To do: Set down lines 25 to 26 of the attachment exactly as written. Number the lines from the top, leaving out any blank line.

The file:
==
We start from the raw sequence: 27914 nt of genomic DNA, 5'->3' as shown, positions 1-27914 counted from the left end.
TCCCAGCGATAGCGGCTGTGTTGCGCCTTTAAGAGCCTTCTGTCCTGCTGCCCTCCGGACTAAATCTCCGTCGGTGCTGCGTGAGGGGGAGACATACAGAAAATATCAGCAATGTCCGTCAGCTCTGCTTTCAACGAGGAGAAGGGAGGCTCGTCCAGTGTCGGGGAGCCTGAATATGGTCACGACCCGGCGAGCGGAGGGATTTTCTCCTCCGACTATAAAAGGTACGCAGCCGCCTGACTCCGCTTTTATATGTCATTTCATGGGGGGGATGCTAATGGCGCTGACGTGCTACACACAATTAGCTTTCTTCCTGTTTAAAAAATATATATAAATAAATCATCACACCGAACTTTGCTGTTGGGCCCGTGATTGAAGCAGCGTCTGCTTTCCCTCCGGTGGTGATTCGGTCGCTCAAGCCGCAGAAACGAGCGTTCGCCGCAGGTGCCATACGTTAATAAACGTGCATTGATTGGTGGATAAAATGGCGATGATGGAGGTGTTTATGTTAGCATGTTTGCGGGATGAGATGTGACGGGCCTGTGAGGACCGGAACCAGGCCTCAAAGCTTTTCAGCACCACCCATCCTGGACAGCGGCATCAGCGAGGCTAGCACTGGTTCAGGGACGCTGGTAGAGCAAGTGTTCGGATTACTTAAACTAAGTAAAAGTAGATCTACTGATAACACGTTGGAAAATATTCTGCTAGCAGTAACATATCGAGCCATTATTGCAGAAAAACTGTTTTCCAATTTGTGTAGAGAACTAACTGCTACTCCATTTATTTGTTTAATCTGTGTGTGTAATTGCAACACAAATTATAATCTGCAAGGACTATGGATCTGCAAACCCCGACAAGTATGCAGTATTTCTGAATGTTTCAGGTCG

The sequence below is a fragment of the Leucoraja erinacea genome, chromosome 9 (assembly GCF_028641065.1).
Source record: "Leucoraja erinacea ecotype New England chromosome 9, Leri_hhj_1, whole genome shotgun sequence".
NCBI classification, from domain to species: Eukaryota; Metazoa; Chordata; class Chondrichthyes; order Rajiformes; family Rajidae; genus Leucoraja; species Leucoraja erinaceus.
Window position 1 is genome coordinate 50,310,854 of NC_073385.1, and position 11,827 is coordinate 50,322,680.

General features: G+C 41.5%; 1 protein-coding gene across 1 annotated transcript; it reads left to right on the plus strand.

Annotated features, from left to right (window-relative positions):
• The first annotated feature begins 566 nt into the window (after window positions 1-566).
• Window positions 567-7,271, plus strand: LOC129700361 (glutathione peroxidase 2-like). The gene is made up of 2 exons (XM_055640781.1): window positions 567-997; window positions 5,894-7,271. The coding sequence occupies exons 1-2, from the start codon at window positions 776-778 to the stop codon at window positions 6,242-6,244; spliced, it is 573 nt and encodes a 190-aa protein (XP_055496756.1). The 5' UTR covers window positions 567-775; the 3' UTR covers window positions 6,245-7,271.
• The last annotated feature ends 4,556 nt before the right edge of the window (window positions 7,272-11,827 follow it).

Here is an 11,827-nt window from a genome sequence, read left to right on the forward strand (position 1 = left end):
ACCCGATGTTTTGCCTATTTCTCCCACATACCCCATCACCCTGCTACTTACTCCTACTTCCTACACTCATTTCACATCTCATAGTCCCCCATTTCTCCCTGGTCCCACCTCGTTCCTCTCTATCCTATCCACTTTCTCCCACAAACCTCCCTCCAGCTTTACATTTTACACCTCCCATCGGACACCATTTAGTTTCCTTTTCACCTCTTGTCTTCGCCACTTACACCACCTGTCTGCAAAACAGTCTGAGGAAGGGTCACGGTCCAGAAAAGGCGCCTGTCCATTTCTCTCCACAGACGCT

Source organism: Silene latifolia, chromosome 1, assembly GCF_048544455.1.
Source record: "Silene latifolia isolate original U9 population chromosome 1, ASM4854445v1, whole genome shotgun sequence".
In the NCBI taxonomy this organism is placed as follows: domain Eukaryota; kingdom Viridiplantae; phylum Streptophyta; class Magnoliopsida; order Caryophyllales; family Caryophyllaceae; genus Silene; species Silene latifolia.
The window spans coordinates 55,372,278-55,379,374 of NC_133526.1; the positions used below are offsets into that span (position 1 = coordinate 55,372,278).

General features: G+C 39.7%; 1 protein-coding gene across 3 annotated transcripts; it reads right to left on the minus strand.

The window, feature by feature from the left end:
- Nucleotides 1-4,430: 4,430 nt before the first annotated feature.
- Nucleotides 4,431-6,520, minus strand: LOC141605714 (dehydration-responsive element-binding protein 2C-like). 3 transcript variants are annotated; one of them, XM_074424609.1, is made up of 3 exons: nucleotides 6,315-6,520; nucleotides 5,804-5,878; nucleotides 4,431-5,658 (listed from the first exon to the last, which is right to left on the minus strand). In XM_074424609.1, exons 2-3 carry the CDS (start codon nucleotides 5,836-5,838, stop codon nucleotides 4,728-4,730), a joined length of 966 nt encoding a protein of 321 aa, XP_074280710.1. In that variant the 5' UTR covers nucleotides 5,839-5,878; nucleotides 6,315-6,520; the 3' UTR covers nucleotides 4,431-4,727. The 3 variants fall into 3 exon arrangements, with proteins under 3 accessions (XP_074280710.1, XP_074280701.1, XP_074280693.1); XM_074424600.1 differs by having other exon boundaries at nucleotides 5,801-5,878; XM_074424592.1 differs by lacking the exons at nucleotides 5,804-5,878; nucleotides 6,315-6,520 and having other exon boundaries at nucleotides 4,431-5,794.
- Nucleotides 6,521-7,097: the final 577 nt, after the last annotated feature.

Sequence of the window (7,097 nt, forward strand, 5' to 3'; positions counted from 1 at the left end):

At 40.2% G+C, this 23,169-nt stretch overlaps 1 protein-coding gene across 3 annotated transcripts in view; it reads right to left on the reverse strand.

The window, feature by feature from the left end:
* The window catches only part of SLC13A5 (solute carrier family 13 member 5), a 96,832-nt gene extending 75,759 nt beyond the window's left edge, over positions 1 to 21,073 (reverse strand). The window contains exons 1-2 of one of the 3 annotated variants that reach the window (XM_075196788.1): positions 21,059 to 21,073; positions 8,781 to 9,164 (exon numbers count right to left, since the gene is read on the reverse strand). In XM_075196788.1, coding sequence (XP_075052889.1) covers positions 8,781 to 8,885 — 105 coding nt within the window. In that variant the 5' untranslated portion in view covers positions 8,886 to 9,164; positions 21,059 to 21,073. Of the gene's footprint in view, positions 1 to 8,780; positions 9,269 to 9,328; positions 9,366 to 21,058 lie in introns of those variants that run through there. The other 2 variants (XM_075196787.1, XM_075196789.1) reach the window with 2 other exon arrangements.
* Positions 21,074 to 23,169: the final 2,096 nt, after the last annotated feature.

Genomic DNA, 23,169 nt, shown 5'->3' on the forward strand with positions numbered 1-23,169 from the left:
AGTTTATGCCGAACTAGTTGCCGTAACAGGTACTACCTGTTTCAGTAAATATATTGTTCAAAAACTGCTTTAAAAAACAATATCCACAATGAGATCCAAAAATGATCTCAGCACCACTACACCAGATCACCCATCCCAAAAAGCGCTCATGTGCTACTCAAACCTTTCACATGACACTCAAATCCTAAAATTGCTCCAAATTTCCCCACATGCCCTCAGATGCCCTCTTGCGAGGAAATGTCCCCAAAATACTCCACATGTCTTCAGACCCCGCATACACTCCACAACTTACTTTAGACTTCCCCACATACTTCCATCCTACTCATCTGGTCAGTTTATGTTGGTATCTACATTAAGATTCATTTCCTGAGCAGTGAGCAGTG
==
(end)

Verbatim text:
The window, feature by feature from the left end:
* The window catches only part of SLC13A5 (solute carrier family 13 member 5), a 96,832-nt gene extending 75,759 nt beyond the window's left edge, over positions 1 to 21,073 (reverse strand). The window contains exons 1-2 of one of the 3 annotated variants that reach the window (XM_075196788.1): positions 21,059 to 21,073; positions 8,781 to 9,164 (exon numbers count right to left, since the gene is read on the reverse strand). In XM_075196788.1, coding sequence (XP_075052889.1) covers positions 8,781 to 8,885 — 105 coding nt within the window. In that variant the 5' untranslated portion in view covers positions 8,886 to 9,164; positions 21,059 to 21,073. Of the gene's footprint in view, positions 1 to 8,780; positions 9,269 to 9,328; positions 9,366 to 21,058 lie in introns of those variants that run through there. The other 2 variants (XM_075196787.1, XM_075196789.1) reach the window with 2 other exon arrangements.